In Iceland, one of the world’s most ambitious (and outlandish) renewable energy projects is now underway. The tiny northern nation is taking geothermal energy to a new level by tapping into liquid magma deep under the Earth’s surface, where temperatures can reach 1,000 degrees Celsius. The hot magma is thought to be capable of producing 10 times more electricity than typical geothermal sources, so the cost-benefit is in favor of the Iceland Deep Drilling Project, which will source liquid magma from five kilometers below the surface using an enormous drill nicknamed “Thor.”
Sourcing wind energy from trees doesn’t make much sense at first, until you learn how it works. The secret energy-generating power comes from the way trees sway in high winds. Earlier this year, researchers published the results of a study that showed how the vibrations of tree movement could be successfully converted into useable energy. The proof of concept was demonstrated on tiny tree-like L-shaped steel beams wrapped with polyvinylidene fluoride (PVDF), a piezoelectric material. Although the amount of electricity produced was small — around two volts — the output would be magnified if a life-size piezoelectric array could be built to work with full-grown trees in natural forests.
Taking a cue from energy-producing bacteria, scientists at Harvard University built a battery that’s essentially powered by dirt. The creation of the microbial fuel cell (MFC) batteries is an energy storage breakthrough primed to aid residents of countries with absent or unstable power grids, such as regions of Africa where many people still live off the grid. MFC batteries are notoriously low in cost and can be constructed from local resources that look nothing like the batteries in your flashlight or cell phone. Instead, an MFC battery is built inside of a five-gallon bucket, which is filled with saltwater and holds a graphite-cloth anode, a chicken-wire cathode, mud, manure and a layer of sand to act as an ion barrier in the salty electrolyte solution.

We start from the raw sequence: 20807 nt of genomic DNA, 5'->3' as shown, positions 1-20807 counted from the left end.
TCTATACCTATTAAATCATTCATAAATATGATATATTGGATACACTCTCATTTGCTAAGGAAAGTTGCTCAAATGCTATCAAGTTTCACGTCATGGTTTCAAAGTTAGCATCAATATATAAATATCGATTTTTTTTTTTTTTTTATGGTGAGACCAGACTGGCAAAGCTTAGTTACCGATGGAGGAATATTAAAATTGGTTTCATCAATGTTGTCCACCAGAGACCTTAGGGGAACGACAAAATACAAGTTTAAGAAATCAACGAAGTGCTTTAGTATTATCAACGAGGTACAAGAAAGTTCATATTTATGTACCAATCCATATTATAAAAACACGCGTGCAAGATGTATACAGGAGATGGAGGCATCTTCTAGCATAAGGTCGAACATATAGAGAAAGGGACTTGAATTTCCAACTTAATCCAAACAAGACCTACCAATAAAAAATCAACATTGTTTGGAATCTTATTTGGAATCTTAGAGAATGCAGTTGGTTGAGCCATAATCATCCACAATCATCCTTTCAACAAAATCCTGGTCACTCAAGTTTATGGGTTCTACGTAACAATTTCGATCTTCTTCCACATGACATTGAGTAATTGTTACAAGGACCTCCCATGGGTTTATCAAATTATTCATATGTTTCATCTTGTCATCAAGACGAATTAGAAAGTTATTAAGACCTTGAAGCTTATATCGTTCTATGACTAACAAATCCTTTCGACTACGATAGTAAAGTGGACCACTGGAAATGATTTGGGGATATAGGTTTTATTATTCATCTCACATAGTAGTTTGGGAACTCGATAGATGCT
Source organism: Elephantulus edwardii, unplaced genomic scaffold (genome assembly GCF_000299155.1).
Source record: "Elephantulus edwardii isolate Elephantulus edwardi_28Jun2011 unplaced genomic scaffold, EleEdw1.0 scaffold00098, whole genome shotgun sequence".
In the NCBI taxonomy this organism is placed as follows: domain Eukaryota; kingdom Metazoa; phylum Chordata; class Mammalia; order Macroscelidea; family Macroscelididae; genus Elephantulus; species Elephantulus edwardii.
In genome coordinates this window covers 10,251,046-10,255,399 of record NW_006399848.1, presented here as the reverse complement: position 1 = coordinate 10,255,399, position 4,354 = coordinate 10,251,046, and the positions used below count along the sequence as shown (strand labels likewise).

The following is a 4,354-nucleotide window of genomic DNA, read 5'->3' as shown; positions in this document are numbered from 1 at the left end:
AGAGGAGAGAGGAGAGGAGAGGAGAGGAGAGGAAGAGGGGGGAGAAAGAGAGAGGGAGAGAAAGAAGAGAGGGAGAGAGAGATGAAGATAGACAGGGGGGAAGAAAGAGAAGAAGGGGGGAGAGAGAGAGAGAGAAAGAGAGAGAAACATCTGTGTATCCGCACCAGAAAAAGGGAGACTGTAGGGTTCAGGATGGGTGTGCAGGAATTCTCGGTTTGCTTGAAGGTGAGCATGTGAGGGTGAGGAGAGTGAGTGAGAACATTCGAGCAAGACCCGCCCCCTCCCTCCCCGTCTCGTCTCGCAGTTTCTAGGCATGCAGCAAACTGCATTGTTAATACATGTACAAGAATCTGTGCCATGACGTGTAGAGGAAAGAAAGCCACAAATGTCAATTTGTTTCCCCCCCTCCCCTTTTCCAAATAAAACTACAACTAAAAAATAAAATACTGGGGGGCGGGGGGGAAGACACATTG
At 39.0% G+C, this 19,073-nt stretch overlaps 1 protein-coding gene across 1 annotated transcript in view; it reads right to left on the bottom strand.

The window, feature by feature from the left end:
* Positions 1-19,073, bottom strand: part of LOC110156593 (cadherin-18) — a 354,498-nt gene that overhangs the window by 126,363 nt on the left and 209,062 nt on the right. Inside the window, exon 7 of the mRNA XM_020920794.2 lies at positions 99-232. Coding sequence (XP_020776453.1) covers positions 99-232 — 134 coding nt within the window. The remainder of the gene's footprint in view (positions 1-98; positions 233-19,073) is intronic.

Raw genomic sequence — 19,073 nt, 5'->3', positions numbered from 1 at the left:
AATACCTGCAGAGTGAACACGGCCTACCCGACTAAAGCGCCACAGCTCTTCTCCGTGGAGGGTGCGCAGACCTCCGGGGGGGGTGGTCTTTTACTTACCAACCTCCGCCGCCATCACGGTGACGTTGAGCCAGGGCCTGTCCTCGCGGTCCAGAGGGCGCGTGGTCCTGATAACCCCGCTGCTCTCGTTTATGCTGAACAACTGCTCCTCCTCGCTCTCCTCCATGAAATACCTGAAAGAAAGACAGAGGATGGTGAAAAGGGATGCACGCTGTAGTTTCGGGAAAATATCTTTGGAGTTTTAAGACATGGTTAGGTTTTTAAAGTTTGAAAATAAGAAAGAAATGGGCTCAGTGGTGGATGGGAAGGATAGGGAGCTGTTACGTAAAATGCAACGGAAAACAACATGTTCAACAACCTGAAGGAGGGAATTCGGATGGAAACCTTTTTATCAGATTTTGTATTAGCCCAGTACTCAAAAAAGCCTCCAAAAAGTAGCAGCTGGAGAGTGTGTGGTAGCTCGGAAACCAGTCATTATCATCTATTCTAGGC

As the world’s human population continues to increase, so too does our waste production, creating a double-edged challenge to urban planners who are looking for renewable energy sources as well as efficient waste management processes. In Sweden, those two efforts are being combined and the nation is already successfully diverting 99 percent of its garbage from landfills and sending much of it to waste-to-energy (WTE) plants that turn it into electricity. Fully half of Sweden’s annual 4.4 million tons of household waste goes through the WTE process, which burns waste and harvests energy from the resulting steam. Sweden’s processes are so efficient that the nation actually imports 800,000 tons of trash from nearby countries to its 32 WTE plants, keeping even more garbage out of landfills.
Could your house be an energy-generating machine? These Living Bricks take advantage of the metabolic power of microbes to convert sunlight, wastewater and air into clean energy. Similar to Harvard’s microbial fuel cell (MFC) battery made from dirt, these living bricks would put natural processes to work in order to benefit human lives. The early prototypes generate small amounts of electricity, but it’s enough to power an LED lamp or another small device. Someday, the inventors hope to develop the technology to a point where entire structures can be built from “bioreactor walls” that could which could theoretically be constructed to emit their own light.
Millions of people walk the sidewalks of Las Vegas each year, and now some of those footsteps are generating clean renewable electricity. New York-based EnGoPLANET is harvesting energy typically lost to the ether by installing special streetlights powered by kinetic energy pads embedded in the walkways. These smart street lights are a world’s first, proving that even small measures can help combat climate change by reducing dependence on fossil fuel forms of energy. The solar-kinetic streetlights are one element in the broader plan to make Las Vegas a net-zero emissions city powered completely by renewable energy.